What’s the Deal with GILTI?

As one of few countries to tax U.S. tax residents on both their domestic and foreign-source income, multinational U.S. companies (and shareholders) face tax on income earned both inside and outside the United States. Thus, a U.S. corporation is required to include all income and losses from its foreign branches in its annual income tax return. Income earned by a U.S. corporation’s foreign subsidiaries, however, has historically been deferred until those earnings are repatriated to the United States as dividends.

Under 2017’s Tax Cuts and Jobs Act’s (“TCJA”), however, new anti-deferral rules accelerate the taxation of foreign-earned income, forcing shareholders of certain multinational companies to report foreign earnings even when those earnings are not repatriated to the U.S. as dividends.

What is GILTI?

Introduced in 2017 as part of the Tax Cuts and Jobs Act, GILTI, or “Global Intangible Low Tax Income,” is an outbound provision that broadens the scope of foreign earnings subject to U.S. taxation with the goal of reducing the incentive to shift corporate profits out of the U.S. into low or zero-tax jurisdictions.[1] Applicable to large multinational companies and to U.S. shareholders of certain foreign corporations, GILTI is fundamentally an anti-deferral provision that limits the amount of foreign income a U.S. shareholder can defer from U.S. tax. Where a U.S. taxpayer exceeds the limitation, they must include non-distributed foreign earnings in their current income.

[1] http://taxfoundation.org/gilti-2019/.

Who is Subject to GILTI Tax?

Certain U.S. shareholders who own Controlled Foreign Corporation (CFC) stock, either directly or indirectly, are required to include as part of their annual income a proportionate share of the CFC’s GILTI. Where the shareholder owns at least 10 percent of the value or voting rights of a CFC, they are required to annually include their pro rata share of the CFC’s GILTI in their gross income. In effect, it creates an exception to Congress’s general policy of exempting non-distributed foreign income of a U.S. corporation from inclusion in its shareholders’ returns.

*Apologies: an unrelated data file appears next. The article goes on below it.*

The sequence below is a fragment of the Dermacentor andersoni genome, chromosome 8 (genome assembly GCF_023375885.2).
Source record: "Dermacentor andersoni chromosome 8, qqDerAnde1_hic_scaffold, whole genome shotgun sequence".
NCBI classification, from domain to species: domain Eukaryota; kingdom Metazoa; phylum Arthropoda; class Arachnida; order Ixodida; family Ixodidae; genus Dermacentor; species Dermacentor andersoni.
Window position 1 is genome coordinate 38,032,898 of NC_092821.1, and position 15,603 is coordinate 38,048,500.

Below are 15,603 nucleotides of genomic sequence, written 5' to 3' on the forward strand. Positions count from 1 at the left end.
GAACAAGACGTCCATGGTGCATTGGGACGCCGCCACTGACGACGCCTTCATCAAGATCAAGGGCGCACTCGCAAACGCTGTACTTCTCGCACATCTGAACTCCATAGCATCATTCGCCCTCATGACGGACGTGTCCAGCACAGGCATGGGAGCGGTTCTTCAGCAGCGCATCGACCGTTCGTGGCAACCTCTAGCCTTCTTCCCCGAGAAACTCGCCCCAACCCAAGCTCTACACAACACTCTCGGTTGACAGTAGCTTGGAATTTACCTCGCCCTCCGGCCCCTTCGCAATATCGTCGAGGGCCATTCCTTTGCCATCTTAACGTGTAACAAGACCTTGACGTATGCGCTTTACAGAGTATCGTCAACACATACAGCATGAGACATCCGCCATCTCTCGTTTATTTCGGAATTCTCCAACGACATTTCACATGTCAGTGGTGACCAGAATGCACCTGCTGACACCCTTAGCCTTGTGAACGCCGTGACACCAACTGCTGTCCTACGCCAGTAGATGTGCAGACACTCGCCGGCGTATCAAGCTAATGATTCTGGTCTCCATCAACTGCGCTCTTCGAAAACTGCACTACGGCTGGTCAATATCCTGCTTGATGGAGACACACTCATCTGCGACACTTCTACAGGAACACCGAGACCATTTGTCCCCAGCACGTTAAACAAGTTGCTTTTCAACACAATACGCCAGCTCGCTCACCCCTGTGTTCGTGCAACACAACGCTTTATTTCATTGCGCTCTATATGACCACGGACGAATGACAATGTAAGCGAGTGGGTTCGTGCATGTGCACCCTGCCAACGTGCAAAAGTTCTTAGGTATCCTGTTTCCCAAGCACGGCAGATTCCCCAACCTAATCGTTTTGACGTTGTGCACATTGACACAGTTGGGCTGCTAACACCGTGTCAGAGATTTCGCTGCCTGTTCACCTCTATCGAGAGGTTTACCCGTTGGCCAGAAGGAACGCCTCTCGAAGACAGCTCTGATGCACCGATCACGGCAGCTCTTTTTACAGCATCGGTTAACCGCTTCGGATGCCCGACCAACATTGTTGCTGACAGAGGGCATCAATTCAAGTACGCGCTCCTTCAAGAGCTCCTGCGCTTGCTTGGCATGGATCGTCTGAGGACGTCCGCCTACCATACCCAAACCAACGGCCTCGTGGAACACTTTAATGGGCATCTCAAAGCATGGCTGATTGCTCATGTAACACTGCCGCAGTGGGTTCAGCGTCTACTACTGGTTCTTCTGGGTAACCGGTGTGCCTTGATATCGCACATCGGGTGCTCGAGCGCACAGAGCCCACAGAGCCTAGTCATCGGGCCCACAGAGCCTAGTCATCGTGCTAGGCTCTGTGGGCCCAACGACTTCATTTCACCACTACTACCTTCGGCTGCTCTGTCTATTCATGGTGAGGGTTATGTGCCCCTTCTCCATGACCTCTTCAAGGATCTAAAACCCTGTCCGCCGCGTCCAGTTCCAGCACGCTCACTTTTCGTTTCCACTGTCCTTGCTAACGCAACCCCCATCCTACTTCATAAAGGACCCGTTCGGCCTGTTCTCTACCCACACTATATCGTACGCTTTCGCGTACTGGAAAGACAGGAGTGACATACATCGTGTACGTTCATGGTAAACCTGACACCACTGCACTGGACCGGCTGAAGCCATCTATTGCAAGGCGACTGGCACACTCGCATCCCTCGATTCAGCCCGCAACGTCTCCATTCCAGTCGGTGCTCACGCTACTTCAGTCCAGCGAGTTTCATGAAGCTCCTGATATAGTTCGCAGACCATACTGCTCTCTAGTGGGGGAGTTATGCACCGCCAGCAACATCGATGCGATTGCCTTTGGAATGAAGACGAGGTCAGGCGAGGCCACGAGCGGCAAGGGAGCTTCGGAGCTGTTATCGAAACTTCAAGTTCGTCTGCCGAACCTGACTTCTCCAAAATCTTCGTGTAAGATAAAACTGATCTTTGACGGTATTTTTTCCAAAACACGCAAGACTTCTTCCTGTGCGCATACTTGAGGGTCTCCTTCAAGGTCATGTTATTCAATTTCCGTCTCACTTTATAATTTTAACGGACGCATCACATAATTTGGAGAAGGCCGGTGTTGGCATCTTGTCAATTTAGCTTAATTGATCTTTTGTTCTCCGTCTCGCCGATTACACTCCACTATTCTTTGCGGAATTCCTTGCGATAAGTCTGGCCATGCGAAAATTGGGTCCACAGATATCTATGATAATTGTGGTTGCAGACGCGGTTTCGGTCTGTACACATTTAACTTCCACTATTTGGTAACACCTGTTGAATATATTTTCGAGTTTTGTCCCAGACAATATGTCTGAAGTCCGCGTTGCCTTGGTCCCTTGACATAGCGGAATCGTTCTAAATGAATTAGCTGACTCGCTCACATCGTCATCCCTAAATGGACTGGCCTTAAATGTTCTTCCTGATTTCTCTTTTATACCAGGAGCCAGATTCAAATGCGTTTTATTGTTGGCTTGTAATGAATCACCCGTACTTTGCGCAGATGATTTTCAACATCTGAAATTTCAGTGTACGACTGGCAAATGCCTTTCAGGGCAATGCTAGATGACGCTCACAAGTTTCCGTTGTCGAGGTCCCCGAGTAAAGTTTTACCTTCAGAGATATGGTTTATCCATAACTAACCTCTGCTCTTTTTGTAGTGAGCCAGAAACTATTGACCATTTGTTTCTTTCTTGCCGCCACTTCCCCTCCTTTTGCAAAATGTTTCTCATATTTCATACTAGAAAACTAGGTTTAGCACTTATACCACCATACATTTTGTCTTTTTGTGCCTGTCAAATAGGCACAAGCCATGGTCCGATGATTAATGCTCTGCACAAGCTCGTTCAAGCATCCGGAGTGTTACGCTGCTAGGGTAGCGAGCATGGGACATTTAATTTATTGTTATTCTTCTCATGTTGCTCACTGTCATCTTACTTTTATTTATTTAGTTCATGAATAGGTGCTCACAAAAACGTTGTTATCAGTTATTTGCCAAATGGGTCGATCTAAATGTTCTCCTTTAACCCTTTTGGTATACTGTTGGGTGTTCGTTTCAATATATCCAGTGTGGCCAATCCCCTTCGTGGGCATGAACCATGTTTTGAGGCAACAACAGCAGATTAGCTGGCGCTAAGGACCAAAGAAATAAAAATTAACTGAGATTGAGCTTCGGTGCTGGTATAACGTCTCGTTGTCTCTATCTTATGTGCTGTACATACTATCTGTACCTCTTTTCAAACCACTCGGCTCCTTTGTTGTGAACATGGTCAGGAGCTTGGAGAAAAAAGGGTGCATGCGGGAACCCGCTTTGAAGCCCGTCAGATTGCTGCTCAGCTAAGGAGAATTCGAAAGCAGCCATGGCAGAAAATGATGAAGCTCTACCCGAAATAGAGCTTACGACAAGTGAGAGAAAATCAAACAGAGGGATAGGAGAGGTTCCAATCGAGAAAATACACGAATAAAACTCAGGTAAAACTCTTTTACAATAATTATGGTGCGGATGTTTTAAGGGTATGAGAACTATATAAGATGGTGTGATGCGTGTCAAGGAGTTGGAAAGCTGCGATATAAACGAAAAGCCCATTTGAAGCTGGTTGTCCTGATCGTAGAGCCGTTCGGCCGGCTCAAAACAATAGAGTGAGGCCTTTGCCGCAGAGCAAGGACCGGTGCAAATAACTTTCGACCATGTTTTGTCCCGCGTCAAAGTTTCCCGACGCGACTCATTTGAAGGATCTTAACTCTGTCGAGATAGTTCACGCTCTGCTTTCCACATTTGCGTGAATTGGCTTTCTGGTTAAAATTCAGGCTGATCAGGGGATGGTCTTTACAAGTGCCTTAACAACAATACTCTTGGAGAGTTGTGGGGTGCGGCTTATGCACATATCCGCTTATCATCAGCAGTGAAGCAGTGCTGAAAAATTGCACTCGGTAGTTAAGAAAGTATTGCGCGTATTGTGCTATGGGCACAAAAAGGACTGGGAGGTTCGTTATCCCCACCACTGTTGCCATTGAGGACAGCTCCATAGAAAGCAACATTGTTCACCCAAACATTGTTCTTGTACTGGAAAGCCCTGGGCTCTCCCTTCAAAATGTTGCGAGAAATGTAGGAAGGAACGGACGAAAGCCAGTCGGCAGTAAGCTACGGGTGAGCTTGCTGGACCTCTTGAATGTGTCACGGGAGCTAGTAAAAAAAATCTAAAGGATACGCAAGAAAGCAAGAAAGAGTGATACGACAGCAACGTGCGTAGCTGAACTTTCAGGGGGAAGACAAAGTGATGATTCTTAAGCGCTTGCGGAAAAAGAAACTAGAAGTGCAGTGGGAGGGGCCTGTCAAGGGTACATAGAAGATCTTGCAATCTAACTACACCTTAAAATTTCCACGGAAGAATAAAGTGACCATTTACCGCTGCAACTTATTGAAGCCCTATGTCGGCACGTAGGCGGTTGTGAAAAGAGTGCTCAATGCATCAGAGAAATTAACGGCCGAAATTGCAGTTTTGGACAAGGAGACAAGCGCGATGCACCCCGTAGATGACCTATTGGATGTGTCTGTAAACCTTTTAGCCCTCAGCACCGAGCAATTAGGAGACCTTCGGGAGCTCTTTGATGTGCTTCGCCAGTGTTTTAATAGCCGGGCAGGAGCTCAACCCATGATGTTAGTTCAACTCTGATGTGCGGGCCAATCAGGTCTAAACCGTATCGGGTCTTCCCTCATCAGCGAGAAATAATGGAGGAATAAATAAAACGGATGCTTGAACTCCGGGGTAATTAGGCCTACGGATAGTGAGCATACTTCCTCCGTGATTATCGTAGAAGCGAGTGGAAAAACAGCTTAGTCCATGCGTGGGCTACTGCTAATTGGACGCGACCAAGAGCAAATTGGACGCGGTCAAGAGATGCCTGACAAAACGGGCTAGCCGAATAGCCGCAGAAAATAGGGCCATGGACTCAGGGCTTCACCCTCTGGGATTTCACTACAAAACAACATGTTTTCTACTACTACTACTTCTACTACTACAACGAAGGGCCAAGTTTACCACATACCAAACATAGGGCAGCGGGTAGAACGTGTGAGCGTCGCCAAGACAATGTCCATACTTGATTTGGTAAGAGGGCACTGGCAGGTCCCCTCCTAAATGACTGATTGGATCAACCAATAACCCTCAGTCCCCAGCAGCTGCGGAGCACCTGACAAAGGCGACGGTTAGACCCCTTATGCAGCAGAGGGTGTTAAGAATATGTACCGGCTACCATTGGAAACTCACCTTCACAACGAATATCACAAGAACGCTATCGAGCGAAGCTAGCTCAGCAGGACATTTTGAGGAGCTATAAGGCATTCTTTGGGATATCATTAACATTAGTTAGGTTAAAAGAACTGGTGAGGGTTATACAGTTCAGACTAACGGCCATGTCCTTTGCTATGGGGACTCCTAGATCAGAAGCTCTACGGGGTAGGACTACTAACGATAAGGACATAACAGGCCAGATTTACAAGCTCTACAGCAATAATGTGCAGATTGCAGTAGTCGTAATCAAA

How is GILTI Calculated?

Under GILTI, U.S. shareholders must include in annual income their proportional share of a CFC’s GILTI. While only 50 percent of GILTI is included in taxable income of U.S. shareholders that are corporations, 100 percent is included in the taxable income of U.S. shareholders that are individuals.[1] For U.S. corporations, the tax rate applied to GILTI is only 10.5 percent. For U.S. individual shareholders of CFCs, however, the tax rate will be as high as 37 percent.

[1] I.R.C. §250(a)(1)(B).

As provided by the Internal Revenue Code, the GILTI inclusion amount is calculated by determining the excess between the shareholder’s “net CFC tested income” and the shareholder’s “net deemed tangible income return” for the taxable year.[1] Thus, where the answer to this equation is positive, the U.S. shareholder must include the amount in their taxable income.

[1] I.R.C. §951A(b).

EPGD Business Law is located in beautiful Coral Gables, West Palm Beach and historic Washington D.C. Call us at (786) 837-6787, or contact us through the website to schedule a consultation.

*Disclaimer: this blog post is not intended to be legal advice. We highly recommend speaking to an attorney if you have any legal concerns. Contacting us through our website does not establish an attorney-client relationship.*

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